My goal with this post was to break down the difference-in-differences approach to help make it a little more accessible and less intimidating to researchers/policy analysts. I am still leaning a lot about the technique, so please consider these steps some illustrative tips to get oriented/introduced.

Stata replication code:

// generate treatment variable (College A is the treated unit, College B is comparison)
gen treat = 1 if id==1
recode treat (.=0)
lab def treat_lab 0 “comparison” 1 “treatment”
lab val treat treat_lab
tabstat y, by(treat) stat(n mean min max sd)

// generate post-treatment period (2015 is start date)
gen post = 1 if year>=2015
recode post (.=0)
lab def post_lab 0 “pre” 1 “post”
lab val post post_lab
tabstat y, by(post) stat(n mean min max sd)

// descriptives of the two groups
table year treat, c(mean y)
ssc install lgraph, replace
lgraph y year, by(treat) stat(mean) xline(2015) ylab(, nogrid) scheme(s2mono)

// did means table
table treat post, c(mean y)

// did regression
xtset id year
xtreg y i.treat i.post i.treat#i.post

State higher education funding – motion charts

Each year, State Higher Education Executive Officers (SHEEO) produces the go-to guide for state-level trends in higher education finance, downloadable and interactive data here.

Using this data, I created the following motion chart where each bubble represents a state. Pressing the play button shows how appropriations (x-axis) and net tuition revenue (y-axis) change over time.

You can select individual states and change the bubble color/size. All financial data are presented in 2017 dollars based on CPI and the “tuition-to-appropriations” ratio is simply that: net tuition relative to net appropriations, where values over 1 indicate the state generates more revenue from tuition than it appropriates. For more details on the data, see their report.

I hope you find this tool helpful! I like using it as a teaching tool, so please feel free to use and share. I sometimes run into trouble depending on the browser I’m using, so just a heads-up on that front. Unfortunately, Google retired Motion Charts, but I was able to update this with the most recent data so hopefully it has some shelf life.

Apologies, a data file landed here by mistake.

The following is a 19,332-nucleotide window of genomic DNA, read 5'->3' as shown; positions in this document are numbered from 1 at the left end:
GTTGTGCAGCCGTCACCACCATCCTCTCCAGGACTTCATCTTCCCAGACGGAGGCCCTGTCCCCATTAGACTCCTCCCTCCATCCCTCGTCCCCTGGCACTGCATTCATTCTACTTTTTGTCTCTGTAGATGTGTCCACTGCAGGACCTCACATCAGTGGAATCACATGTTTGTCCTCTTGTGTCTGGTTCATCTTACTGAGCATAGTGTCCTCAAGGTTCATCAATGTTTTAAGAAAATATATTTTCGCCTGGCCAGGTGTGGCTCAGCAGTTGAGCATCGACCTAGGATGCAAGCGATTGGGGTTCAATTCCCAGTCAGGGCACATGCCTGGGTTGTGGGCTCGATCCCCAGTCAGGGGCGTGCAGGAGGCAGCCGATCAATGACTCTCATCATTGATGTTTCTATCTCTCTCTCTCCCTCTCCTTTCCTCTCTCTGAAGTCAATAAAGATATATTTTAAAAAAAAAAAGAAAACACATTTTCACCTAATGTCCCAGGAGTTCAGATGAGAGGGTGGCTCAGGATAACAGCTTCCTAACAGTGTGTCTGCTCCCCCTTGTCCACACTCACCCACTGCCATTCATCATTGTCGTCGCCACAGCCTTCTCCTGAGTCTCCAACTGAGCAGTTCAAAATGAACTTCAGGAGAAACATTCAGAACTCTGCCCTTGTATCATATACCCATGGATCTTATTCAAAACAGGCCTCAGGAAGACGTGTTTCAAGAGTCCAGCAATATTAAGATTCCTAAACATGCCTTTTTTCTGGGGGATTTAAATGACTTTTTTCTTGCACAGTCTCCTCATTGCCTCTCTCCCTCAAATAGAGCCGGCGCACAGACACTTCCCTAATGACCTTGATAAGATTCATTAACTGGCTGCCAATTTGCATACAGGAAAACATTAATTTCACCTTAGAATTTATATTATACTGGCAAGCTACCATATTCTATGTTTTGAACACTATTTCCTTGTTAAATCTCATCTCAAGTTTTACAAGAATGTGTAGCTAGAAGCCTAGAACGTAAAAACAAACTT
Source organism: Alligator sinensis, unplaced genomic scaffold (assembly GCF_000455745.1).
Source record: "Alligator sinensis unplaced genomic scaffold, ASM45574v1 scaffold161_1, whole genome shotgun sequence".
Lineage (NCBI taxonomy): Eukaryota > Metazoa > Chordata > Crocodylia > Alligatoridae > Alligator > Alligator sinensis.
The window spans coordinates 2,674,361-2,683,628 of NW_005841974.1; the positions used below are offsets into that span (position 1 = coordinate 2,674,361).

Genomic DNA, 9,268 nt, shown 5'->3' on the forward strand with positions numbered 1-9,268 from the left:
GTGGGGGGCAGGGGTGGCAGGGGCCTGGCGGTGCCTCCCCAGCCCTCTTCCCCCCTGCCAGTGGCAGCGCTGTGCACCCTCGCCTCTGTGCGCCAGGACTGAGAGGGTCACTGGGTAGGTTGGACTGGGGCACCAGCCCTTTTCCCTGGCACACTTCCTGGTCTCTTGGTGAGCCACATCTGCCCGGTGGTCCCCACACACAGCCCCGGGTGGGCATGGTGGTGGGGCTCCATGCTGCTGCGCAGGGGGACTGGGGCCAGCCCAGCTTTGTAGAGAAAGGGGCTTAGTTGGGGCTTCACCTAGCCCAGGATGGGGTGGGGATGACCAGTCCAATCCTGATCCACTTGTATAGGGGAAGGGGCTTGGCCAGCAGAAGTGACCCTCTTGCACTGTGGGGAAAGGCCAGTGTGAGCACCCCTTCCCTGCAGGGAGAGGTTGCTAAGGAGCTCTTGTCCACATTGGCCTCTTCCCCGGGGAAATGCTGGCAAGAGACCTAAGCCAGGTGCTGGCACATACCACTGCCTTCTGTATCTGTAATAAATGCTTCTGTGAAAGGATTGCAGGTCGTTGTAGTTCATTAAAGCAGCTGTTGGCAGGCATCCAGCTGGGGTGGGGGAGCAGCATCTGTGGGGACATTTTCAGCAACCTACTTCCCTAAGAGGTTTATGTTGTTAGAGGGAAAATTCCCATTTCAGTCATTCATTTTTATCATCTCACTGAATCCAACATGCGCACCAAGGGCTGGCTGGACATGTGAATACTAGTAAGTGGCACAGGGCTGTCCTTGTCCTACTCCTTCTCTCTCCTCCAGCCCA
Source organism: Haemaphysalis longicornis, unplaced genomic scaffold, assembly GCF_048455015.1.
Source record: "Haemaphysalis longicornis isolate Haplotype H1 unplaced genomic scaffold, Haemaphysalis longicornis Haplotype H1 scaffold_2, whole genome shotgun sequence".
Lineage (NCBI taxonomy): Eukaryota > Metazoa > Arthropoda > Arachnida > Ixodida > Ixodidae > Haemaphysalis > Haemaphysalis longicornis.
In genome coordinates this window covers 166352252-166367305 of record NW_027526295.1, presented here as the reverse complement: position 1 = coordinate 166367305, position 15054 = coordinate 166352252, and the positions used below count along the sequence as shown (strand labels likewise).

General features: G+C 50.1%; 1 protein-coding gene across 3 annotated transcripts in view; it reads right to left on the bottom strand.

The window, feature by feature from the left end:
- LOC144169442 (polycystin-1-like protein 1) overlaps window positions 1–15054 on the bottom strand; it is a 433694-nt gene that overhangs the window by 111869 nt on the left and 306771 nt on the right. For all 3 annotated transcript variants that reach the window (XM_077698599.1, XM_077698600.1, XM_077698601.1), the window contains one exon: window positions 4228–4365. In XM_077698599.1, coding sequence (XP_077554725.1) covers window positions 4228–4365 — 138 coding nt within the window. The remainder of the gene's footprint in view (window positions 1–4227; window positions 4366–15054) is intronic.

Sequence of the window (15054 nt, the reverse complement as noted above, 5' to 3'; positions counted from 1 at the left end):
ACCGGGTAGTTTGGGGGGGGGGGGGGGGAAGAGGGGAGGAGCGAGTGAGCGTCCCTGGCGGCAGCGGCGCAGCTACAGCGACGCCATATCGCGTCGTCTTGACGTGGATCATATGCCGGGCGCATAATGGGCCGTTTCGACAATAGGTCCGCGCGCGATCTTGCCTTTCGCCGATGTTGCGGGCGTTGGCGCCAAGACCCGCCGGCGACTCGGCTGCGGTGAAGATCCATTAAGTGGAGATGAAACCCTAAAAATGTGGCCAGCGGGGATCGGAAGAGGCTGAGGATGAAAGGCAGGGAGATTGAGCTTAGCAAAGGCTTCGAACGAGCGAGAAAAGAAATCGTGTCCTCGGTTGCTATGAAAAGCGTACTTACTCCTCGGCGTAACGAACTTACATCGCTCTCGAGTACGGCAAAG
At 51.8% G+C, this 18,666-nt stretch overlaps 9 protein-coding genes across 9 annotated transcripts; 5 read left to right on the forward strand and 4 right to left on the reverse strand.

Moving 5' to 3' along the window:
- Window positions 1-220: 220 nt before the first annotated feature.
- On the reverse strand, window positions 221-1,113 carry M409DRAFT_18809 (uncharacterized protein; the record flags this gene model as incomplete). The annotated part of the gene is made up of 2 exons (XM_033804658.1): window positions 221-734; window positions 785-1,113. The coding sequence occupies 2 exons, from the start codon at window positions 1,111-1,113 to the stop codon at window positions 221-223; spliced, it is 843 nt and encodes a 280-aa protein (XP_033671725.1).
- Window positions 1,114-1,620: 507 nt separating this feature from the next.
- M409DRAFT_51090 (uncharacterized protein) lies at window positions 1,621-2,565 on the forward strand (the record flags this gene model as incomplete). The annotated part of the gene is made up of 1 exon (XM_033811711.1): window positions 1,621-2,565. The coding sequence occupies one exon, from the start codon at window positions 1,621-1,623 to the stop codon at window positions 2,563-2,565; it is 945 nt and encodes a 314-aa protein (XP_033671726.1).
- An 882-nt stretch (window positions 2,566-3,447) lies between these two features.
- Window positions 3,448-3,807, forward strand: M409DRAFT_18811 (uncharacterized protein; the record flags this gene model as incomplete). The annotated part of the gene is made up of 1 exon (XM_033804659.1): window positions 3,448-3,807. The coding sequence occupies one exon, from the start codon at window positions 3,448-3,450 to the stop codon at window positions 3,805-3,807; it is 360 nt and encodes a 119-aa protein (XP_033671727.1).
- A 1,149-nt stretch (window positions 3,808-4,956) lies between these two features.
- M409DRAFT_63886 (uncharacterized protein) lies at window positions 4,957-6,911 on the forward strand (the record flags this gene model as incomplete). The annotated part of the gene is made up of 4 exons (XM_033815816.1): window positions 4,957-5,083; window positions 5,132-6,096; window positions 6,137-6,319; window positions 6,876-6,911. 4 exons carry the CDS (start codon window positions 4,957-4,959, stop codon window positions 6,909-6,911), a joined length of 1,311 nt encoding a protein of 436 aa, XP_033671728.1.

Please let me know if you see any bugs or if you find interesting patterns!

High school FAFSA filing update

In the first three months of the current (2018-19) FAFSA filing cycle, 1.275 million high school seniors completed the form. This is a 6% increase from last year, as shown in the chart below.

We monitored these weekly trends last year and found about 2.1 million high school seniors filed by the end of the school year. So within just the first three months of the new cycle, we are over half-way to last year’s filing levels.

These trends hold pretty steady across the states, where all but five (MT, OR, VT, WV, WY) are outpacing last year’s figures each week.

Several states are making really strong progress on high school FAFSA completions over last year’s cycle. Arizona, Kansas, Louisiana, Mississippi, and Washington, DC, stand out as having some of the highest growth rates over last year.

We will continue monitoring these trends, especially in early spring when some state aid programs have filing deadlines.

Below is an excel file behind these charts, listing the weekly number of completions for the two cycles, by each state.

State high school FAFSA completions (.xlsx): state_hs_fafsa_week_13

 

 

Enrollment trends in UW Colleges